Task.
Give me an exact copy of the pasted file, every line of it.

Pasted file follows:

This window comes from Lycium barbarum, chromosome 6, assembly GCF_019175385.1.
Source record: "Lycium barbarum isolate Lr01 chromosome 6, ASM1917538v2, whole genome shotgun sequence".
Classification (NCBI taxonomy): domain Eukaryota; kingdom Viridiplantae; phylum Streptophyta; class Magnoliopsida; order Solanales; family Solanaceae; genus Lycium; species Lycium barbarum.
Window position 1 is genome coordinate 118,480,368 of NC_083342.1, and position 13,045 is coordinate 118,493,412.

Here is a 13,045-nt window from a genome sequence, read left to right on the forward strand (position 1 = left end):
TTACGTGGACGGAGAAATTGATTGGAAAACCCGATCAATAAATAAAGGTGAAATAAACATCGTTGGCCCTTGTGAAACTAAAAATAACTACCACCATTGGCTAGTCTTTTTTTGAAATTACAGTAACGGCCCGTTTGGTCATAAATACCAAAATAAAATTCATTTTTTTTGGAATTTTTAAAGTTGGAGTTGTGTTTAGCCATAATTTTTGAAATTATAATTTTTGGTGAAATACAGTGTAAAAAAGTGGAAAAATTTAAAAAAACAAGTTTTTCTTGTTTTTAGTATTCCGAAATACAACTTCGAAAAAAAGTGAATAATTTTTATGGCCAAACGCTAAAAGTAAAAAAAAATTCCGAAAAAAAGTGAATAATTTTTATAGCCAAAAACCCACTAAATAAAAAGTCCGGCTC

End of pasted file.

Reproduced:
This window comes from Lycium barbarum, chromosome 6, assembly GCF_019175385.1.
Source record: "Lycium barbarum isolate Lr01 chromosome 6, ASM1917538v2, whole genome shotgun sequence".
Classification (NCBI taxonomy): domain Eukaryota; kingdom Viridiplantae; phylum Streptophyta; class Magnoliopsida; order Solanales; family Solanaceae; genus Lycium; species Lycium barbarum.
Window position 1 is genome coordinate 118,480,368 of NC_083342.1, and position 13,045 is coordinate 118,493,412.

Here is a 13,045-nt window from a genome sequence, read left to right on the forward strand (position 1 = left end):
TTACGTGGACGGAGAAATTGATTGGAAAACCCGATCAATAAATAAAGGTGAAATAAACATCGTTGGCCCTTGTGAAACTAAAAATAACTACCACCATTGGCTAGTCTTTTTTTGAAATTACAGTAACGGCCCGTTTGGTCATAAATACCAAAATAAAATTCATTTTTTTTGGAATTTTTAAAGTTGGAGTTGTGTTTAGCCATAATTTTTGAAATTATAATTTTTGGTGAAATACAGTGTAAAAAAGTGGAAAAATTTAAAAAAACAAGTTTTTCTTGTTTTTAGTATTCCGAAATACAACTTCGAAAAAAAGTGAATAATTTTTATGGCCAAACGCTAAAAGTAAAAAAAAATTCCGAAAAAAAGTGAATAATTTTTATAGCCAAAAACCCACTAAATAAAAAGTCCGGCTC